10:00AM, Sunday 06 October 2019
Daytime temperatures reasonable, overnight temperatures beginning to dip quite sharply, winds coming in off the Atlantic and lashings of rain. Autumn has arrived and for many of us that means the river season is finally about to kick off!
The Kennet, how bad is it really?
There is no doubt among local anglers that the quality of fishing on the River Kennet has steadily declined and, anglers being anglers, there has been no shortage of reasons given over the past decade or so as to why this may been the case.
The arrival of a ‘new‘, at least in terms of recent years, piscivorous mammalian predator has been the scapegoat for many, particularly on social media. But is the otter the real culprit here?
Many of you will have read the views of Reading and District‘s Fishery Manager, Del Shackleford, in Angler‘s Mail last week. Del has been heading up the Association‘s fishery team for more years than I care to remember and his knowledge of the river is second to none. I‘m a fishery biologist by training, and I know the Kennet intimately, but when Del speaks I listen!
Del‘s opinion that, ‘the Kennet is currently fishing better than it has for many years‘ will surprise many anglers, and I know few who would agree. It is only when you listen to Del explain further that you begin to understand the logic of his argument.
Del points out, quite rightly, that in terms of water quality the river is in better shape than it has been for 50 years. Sewage treatment has improved, land management practices have improved, and science confirms it. Del also makes the point, and here is the killer comment, that the Kennet of old – a river packed with big barbel but few small specimens – was not a sustainable ecosystem. Now there is just an occasional big fish but there is a recovery of silver fish and young year classes of chub and barbel are beginning to show.
Del concludes that the otter decimation of the big barbel has, ‘created a better, more sustainable river environment for the future.‘ This is a statement that is likely to cause more than a little heated (very heated…) bankside debate and, from a purely scientific point of view, the underlying fact that a river containing a healthy balance of year classes of different species is indeed more sustainable, and indeed desirable, than one full of big fish.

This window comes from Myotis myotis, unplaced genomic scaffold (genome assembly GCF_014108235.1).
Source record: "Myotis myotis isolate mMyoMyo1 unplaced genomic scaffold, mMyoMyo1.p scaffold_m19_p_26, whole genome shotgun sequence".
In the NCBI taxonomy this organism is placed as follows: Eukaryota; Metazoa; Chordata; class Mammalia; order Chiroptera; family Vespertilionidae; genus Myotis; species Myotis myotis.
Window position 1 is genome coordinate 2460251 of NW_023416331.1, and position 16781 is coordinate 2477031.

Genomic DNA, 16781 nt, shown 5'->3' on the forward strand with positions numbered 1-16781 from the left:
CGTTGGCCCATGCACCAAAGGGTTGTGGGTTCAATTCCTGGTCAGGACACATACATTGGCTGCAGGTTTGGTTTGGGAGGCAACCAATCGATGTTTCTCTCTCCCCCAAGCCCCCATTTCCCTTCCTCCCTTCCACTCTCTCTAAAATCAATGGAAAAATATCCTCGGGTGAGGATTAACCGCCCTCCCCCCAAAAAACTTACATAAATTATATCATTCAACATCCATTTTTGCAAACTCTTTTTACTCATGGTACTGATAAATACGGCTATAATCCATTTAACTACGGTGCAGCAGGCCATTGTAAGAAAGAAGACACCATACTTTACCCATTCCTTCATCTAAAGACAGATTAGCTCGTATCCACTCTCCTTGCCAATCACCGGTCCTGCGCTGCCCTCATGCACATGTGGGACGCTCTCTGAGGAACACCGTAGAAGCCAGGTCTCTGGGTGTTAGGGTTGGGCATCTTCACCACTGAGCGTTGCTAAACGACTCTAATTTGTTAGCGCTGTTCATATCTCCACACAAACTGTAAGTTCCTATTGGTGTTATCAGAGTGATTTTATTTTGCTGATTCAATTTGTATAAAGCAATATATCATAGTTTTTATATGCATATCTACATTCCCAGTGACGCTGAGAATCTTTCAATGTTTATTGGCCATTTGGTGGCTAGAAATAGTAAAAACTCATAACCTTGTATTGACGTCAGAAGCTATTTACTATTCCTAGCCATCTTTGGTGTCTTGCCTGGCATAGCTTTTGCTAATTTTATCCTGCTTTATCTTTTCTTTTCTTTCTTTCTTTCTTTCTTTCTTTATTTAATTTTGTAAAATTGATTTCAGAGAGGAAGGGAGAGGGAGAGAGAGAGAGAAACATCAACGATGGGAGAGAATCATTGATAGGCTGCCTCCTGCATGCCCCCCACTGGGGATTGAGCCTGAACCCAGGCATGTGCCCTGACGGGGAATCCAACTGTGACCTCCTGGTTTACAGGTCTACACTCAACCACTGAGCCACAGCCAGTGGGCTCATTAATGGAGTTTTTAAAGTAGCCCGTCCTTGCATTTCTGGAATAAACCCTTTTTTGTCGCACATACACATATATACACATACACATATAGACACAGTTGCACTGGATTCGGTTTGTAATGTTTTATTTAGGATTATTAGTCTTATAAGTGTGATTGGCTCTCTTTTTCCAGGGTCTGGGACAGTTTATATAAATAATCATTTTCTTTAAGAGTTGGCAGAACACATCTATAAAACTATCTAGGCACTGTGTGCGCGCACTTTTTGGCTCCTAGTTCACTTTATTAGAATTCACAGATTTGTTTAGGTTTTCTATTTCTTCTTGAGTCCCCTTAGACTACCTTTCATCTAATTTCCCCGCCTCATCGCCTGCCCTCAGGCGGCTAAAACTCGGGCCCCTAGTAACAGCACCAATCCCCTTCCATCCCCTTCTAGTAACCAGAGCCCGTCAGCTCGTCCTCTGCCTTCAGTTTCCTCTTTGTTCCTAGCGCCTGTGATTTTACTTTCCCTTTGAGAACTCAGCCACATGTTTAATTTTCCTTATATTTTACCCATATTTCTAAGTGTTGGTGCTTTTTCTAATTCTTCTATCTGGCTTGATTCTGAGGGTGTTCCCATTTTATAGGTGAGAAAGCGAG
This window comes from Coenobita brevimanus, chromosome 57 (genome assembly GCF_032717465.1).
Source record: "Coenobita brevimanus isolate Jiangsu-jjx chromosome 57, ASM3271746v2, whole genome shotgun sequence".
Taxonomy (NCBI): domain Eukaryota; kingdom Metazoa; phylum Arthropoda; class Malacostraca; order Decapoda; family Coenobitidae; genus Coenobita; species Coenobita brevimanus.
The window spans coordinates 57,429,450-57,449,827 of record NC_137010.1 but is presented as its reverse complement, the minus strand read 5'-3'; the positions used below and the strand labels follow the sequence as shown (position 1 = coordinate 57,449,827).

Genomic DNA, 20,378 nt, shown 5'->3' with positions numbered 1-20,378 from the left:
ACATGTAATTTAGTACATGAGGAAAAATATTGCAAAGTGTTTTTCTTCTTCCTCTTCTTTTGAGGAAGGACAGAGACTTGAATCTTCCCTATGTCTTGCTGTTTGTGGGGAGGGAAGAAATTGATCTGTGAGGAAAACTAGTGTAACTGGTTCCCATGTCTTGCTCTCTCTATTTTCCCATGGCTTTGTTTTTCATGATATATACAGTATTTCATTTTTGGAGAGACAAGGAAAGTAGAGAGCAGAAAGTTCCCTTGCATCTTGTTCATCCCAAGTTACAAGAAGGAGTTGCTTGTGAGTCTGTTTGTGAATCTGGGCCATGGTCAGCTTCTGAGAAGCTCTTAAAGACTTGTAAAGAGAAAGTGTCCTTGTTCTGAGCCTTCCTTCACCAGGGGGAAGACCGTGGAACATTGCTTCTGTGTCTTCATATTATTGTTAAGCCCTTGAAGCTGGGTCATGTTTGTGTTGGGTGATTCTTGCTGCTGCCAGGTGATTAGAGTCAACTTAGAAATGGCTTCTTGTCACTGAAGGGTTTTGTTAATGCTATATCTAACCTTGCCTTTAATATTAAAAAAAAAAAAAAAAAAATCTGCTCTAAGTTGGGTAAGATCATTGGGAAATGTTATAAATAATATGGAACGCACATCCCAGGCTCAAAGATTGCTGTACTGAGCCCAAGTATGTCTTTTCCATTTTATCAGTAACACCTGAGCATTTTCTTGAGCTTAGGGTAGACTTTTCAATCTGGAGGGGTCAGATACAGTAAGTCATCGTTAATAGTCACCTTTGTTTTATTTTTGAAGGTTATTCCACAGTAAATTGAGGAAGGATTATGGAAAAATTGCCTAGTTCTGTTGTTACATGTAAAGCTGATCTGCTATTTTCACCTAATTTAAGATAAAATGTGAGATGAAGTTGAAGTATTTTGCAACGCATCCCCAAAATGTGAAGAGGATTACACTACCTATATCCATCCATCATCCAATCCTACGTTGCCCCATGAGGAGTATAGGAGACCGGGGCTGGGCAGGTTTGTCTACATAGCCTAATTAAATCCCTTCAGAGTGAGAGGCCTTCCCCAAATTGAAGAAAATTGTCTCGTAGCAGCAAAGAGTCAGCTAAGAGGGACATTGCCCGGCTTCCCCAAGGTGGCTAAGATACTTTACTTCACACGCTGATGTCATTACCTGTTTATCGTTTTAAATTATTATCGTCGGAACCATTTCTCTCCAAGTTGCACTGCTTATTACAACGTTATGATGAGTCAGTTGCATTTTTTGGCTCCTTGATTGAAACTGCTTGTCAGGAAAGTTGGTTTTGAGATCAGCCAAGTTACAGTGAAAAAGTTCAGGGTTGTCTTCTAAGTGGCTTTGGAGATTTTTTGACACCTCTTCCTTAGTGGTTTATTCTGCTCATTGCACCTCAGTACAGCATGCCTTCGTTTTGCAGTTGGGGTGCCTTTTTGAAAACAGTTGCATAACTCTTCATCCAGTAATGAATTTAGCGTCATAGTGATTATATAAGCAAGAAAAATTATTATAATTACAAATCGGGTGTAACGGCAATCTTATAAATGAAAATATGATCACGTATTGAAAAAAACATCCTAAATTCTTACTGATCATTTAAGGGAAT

Of course, as with all aquatic science, it is not quite as simple as that. The Kennet, like many rivers, suffers from many ills and the Kennet otter situation is but a small factor, along with siltation, abstraction, signal crayfish….
This one will run and run, do let me know your thoughts via email and we will explore it further as the season progresses.
Get out there now!
Whatever your thoughts on the River Kennet there is no doubt that the River Thames is in great shape and locally it started to show some real autumn form last week with Romney Island anglers reporting double figure barbel and carp to over 20lb. There have also been some cracking double figure barbel reported from the River Loddon and indeed St. Patrick‘s Stream is in good shape too.
I‘m told some good perch are showing at Bourne End and Marlow, Mapledurham is worth a look for chub and as the water temperatures are still holding up and boat traffic dropping off there are, of course, bream aplenty!
It‘s time to get out on the rivers!
The week ahead
The autumn fishing starts here, make the most of the back end catfish on venues such as Finch Farm and dust off those river rods! Whether you heed Del‘s advice and head to the River Kennet is another matter entirely!
Any anglers wishing to report catches may contact me at firstname.lastname@example.org
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